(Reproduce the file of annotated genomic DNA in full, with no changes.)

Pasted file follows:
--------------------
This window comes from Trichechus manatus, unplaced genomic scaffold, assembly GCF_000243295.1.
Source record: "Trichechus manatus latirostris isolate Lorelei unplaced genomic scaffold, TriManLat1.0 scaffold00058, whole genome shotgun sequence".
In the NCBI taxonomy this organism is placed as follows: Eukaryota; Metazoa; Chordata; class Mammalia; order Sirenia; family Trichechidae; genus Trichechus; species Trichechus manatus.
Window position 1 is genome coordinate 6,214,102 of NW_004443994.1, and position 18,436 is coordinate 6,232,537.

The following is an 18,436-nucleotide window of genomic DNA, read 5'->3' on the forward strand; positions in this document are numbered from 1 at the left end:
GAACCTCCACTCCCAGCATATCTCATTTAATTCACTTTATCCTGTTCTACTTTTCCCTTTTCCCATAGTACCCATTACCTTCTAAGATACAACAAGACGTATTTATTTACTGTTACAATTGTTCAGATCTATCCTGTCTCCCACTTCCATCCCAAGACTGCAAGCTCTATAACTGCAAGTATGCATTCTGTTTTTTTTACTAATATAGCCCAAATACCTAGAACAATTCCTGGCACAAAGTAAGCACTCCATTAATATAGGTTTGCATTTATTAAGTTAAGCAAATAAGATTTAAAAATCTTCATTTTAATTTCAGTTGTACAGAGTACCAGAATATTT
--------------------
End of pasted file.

This window comes from Trichechus manatus, unplaced genomic scaffold, assembly GCF_000243295.1.
Source record: "Trichechus manatus latirostris isolate Lorelei unplaced genomic scaffold, TriManLat1.0 scaffold00058, whole genome shotgun sequence".
In the NCBI taxonomy this organism is placed as follows: Eukaryota; Metazoa; Chordata; class Mammalia; order Sirenia; family Trichechidae; genus Trichechus; species Trichechus manatus.
Window position 1 is genome coordinate 6,214,102 of NW_004443994.1, and position 18,436 is coordinate 6,232,537.

The following is an 18,436-nucleotide window of genomic DNA, read 5'->3' on the forward strand; positions in this document are numbered from 1 at the left end:
GAACCTCCACTCCCAGCATATCTCATTTAATTCACTTTATCCTGTTCTACTTTTCCCTTTTCCCATAGTACCCATTACCTTCTAAGATACAACAAGACGTATTTATTTACTGTTACAATTGTTCAGATCTATCCTGTCTCCCACTTCCATCCCAAGACTGCAAGCTCTATAACTGCAAGTATGCATTCTGTTTTTTTTACTAATATAGCCCAAATACCTAGAACAATTCCTGGCACAAAGTAAGCACTCCATTAATATAGGTTTGCATTTATTAAGTTAAGCAAATAAGATTTAAAAATCTTCATTTTAATTTCAGTTGTACAGAGTACCAGAATATTT